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Bupa fined £3m over care home resident’s Legionnaires' disease death

Private healthcare group Bupa’s residential care arm has been fined £3m after an elderly man died of Legionnaire’s disease at one of its nursing homes in Essex.

Bupa fined £3m over care home resident’s Legionnaires' disease death
©Jamie Wiseman / Daily Mail/REX/Shutterstock
Kenneth Ibbetson

Bupa Care Homes failed to implement measures to control and monitor the hot and cold water systems at the Hutton Village Nursing Home in Brentwood during refurbishment works, Ipswich Crown Court was told.

In addition, it had failed to properly train staff responsible for overseeing legionella controls and measuring the temperature of the water.  
 
Kenneth Ibbetson, 86, had moved into the care home in March 2015 but soon began complaining that he felt unwell. He died on 23 June 2015 in Basildon Hospital after contracting the disease, which is a waterborne form of pneumonia. 

According to BBC News, samples taken from taps in Ibbetson’s bathroom revealed there was a high concentration of legionella bacteria in the water. 

Bupa Care Homes pleaded guilty to breaching s 3(1) of the Health and Safety at Work Act and was ordered to pay £151,482 costs.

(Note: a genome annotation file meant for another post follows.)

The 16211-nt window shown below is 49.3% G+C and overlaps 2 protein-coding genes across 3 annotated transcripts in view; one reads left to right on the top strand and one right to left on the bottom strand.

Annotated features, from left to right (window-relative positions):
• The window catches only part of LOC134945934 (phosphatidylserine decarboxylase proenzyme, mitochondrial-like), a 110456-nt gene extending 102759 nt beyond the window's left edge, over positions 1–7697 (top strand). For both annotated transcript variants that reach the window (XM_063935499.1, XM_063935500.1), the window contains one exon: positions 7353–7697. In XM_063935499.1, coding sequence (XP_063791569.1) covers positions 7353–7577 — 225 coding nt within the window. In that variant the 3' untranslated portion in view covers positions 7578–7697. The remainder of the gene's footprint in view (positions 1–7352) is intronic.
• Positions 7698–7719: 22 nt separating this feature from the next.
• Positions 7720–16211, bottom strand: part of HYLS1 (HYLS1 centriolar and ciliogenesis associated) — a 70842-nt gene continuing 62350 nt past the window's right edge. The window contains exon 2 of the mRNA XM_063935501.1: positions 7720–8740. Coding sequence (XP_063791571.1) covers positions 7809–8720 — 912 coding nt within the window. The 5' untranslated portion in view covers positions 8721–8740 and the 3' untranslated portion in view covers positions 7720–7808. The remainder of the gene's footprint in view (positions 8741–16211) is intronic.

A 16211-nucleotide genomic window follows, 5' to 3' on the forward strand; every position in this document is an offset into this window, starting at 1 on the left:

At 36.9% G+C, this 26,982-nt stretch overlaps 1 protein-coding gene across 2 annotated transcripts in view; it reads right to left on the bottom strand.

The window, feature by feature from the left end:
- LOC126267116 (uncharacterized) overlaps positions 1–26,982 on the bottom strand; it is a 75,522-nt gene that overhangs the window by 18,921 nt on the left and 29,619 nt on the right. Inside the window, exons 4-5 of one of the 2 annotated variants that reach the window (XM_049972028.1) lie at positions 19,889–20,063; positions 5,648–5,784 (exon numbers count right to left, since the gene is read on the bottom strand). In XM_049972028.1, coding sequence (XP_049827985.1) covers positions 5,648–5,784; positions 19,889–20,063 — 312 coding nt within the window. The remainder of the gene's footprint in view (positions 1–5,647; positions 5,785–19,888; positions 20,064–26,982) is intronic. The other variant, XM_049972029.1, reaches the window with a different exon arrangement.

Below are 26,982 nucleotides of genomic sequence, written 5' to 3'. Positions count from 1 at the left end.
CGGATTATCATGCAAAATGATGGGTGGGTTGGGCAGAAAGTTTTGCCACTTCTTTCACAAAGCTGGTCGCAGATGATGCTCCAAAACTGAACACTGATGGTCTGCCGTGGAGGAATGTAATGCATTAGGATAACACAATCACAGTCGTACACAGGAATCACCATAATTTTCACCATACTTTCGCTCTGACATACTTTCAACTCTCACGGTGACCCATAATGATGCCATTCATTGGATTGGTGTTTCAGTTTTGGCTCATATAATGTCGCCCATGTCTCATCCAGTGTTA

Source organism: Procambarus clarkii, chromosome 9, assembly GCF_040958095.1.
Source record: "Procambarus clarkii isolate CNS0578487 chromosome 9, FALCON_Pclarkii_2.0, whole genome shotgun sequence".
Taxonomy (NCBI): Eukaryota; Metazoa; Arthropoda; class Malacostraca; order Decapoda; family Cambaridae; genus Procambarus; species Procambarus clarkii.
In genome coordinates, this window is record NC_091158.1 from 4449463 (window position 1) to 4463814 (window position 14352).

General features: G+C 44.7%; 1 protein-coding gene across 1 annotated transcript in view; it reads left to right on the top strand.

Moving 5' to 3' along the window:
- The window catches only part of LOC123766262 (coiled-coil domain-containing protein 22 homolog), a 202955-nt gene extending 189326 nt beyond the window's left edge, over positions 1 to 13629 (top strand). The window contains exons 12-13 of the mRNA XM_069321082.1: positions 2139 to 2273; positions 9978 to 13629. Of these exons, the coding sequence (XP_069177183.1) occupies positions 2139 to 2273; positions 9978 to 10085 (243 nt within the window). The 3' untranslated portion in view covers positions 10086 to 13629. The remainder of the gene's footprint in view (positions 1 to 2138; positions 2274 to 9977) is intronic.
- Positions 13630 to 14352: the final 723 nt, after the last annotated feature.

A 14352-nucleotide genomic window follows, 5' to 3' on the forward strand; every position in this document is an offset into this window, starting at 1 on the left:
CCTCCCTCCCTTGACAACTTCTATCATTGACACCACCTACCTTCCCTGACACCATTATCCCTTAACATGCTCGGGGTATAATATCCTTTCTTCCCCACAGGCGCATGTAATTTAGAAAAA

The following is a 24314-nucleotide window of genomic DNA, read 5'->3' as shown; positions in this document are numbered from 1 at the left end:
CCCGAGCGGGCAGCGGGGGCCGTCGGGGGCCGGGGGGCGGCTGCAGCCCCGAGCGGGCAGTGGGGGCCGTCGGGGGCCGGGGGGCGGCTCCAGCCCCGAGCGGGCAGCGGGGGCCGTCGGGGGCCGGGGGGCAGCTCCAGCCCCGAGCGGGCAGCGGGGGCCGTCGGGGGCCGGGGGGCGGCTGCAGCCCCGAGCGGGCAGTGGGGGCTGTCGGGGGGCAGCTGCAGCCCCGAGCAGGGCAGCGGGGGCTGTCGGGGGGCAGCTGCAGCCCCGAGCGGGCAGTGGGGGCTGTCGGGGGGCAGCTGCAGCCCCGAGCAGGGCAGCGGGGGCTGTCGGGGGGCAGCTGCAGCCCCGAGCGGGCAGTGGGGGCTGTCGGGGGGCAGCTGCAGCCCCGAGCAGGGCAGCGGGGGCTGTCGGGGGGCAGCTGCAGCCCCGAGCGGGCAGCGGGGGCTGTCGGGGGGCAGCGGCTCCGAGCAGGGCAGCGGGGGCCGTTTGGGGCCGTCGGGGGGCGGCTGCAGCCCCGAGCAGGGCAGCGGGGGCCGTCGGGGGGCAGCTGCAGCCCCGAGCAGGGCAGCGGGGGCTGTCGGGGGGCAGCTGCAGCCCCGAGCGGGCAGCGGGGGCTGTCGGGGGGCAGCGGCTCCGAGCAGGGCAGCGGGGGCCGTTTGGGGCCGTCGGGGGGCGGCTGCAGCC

Judge Emma Peters said “no one had a grip of the risk in Hutton Village care home” and the company had shown a “lack of remorse”, BBC News reported. 

Bupa Care Services managing director Joan Elliott said the company had taken corrective action following the death of Ibbetson to ensure workers’ training is kept up to date. 

The Health and Safety Executive (HSE) was responsible for investigating the incident, which happened before April 2015 when the Care Quality Commission (CQC) took over as the lead enforcement body in suspected cases of Legionnaires’ disease at CQC-registered sites.  

HSE inspector Vicky Fletcher said: “The risk [of contracting Legionnaires’ disease] is more acute in care home settings because residents are more susceptible due to their underlying health conditions. We would expect those who have a duty of care to understand this and have the necessary controls in place to manage the risk.”

 

 

Keeley Downey is acting deputy editor of IOSH Magazine. She is a former editor of Biofuels International, Bioenergy Insight and Tank Cleaning Magazine

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